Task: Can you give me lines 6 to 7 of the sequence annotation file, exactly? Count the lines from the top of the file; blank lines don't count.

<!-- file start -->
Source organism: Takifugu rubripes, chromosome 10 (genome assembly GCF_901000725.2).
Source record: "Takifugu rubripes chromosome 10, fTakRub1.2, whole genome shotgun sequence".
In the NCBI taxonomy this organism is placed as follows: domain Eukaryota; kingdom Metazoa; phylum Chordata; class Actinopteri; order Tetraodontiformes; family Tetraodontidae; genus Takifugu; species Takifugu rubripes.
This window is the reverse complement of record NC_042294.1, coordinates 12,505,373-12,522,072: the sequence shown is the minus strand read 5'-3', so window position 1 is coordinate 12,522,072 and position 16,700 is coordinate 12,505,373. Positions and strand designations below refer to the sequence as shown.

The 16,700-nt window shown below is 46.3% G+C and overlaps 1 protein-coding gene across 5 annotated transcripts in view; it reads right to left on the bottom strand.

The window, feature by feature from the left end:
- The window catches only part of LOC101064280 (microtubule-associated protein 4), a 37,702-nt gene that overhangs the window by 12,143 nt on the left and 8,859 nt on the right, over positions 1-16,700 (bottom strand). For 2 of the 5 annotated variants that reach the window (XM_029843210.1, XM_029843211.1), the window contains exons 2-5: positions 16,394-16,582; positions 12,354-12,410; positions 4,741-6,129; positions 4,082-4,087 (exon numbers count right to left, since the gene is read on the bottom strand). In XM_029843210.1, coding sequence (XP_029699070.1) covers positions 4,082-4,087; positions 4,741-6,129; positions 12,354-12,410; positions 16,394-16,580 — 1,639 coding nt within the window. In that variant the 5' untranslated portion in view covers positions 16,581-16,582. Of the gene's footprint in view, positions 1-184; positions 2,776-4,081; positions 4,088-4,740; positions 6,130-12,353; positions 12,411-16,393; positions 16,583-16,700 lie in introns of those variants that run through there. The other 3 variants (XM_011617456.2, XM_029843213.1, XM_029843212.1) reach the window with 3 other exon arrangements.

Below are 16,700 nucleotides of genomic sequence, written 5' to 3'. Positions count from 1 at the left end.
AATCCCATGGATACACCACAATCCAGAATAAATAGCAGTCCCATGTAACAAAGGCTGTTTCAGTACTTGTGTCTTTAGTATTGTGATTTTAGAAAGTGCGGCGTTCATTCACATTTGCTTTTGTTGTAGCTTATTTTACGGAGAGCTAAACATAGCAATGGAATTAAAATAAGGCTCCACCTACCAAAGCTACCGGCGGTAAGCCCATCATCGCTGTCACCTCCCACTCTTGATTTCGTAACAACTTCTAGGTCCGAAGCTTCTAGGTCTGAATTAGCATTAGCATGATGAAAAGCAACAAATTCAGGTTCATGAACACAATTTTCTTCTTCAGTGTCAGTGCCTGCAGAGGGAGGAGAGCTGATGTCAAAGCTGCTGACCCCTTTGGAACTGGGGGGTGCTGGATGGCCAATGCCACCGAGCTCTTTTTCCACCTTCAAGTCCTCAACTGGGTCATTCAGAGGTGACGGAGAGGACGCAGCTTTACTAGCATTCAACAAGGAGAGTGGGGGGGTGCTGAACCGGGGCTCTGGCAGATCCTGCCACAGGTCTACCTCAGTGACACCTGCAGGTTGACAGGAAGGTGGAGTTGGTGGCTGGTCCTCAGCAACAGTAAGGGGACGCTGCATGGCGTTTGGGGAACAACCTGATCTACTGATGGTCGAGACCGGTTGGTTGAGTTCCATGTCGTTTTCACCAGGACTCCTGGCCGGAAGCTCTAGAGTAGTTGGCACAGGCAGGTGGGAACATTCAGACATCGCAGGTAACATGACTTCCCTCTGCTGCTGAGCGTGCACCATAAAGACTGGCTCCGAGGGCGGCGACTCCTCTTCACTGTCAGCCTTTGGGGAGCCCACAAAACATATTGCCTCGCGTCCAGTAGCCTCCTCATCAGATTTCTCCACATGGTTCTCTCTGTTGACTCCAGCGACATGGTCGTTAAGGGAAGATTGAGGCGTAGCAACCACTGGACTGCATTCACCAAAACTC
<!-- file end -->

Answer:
The window, feature by feature from the left end:
- The window catches only part of LOC101064280 (microtubule-associated protein 4), a 37,702-nt gene that overhangs the window by 12,143 nt on the left and 8,859 nt on the right, over positions 1-16,700 (bottom strand). For 2 of the 5 annotated variants that reach the window (XM_029843210.1, XM_029843211.1), the window contains exons 2-5: positions 16,394-16,582; positions 12,354-12,410; positions 4,741-6,129; positions 4,082-4,087 (exon numbers count right to left, since the gene is read on the bottom strand). In XM_029843210.1, coding sequence (XP_029699070.1) covers positions 4,082-4,087; positions 4,741-6,129; positions 12,354-12,410; positions 16,394-16,580 — 1,639 coding nt within the window. In that variant the 5' untranslated portion in view covers positions 16,581-16,582. Of the gene's footprint in view, positions 1-184; positions 2,776-4,081; positions 4,088-4,740; positions 6,130-12,353; positions 12,411-16,393; positions 16,583-16,700 lie in introns of those variants that run through there. The other 3 variants (XM_011617456.2, XM_029843213.1, XM_029843212.1) reach the window with 3 other exon arrangements.